DCMS unveils plans to trial broadband rollout via UK’s water pipes

9 Aug 2021

Fibre broadband cables could be fed through the UK’s water pipes as part of the government’s plan to speed up the nationwide rollout of superfast broadband and mobile coverage in rural areas. Under the three-year ‘Fibre in Water’ programme – which is scheduled to conclude in March 2024 – the government will invest GBP4 million (USD5.5 million) in the project, which will also look to test solutions that reduce the amount of water lost every day due to leaks. Any solution used to trial fibre-optic cables in the water mains will be approved by the Drinking Water Inspectorate (DWI) before being used in a real world setting, the DCMS noted, though highlighted the fact that fibre has already been deployed in water pipes in other countries such as Spain.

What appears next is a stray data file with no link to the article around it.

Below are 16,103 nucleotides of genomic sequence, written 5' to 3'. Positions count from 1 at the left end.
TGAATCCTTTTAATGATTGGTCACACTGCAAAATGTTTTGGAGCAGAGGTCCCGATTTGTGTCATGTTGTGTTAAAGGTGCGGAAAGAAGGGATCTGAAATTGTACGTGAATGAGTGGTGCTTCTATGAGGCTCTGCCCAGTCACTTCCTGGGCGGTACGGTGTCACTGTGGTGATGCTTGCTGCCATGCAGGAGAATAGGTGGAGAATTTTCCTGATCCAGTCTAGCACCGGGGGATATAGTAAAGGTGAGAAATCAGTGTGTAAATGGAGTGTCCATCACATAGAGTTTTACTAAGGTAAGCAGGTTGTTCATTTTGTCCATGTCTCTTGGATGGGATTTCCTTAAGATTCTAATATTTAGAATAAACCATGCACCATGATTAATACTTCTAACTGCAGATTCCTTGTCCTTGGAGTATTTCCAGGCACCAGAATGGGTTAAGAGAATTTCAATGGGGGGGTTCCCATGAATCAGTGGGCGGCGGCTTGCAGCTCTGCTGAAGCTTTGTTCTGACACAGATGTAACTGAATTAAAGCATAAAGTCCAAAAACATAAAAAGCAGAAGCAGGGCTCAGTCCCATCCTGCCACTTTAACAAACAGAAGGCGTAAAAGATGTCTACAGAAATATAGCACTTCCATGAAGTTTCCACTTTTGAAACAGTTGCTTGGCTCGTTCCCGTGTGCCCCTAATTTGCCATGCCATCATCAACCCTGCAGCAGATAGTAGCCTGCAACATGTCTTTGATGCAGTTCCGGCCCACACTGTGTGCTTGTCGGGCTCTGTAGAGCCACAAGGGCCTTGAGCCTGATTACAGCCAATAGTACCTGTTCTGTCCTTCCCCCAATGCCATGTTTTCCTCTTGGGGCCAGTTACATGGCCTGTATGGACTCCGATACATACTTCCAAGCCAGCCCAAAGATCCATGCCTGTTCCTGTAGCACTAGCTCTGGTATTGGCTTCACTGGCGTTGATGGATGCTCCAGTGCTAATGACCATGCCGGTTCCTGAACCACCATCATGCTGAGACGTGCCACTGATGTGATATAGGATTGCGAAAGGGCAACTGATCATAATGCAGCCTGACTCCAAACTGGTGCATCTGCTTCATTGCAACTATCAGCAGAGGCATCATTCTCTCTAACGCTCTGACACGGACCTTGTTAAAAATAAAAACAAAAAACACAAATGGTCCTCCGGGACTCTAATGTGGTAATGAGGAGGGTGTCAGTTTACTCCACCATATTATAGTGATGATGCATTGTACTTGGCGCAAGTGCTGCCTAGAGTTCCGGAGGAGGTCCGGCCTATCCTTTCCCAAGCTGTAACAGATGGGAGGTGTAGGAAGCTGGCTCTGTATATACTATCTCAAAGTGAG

A competition has been launched to select a consortium, which could comprise telecoms companies, utility providers and engineering companies, to lead and deliver the project. As part of this, a region or multiple regions of the country will be selected to host the trial, and a deadline for applications of 4 October 2021 has been set.

Meanwhile, the government body has also confirmed that it is considering giving broadband firms access to more than a million kilometres of underground utility ducts to boost the rollout of next-generation broadband – including electricity, gas and sewer networks – and will soon respond to a consultation on changing regulations to make infrastructure sharing easier. Commenting, Stephen Unger, Commissioner at the Geospatial Commission, said: ‘Fibre is the future of digital communications. Its unmatched performance and reliability can seamlessly connect our society together. But it took over a hundred years to build the legacy copper network, so replacing it with fibre won’t be easy … The best way to meet this challenge is to use existing infrastructure, such as the water pipes that already reach every home and business in the country. Our ambition must be for reliable broadband to become as easy to access tomorrow as drinking water is today.’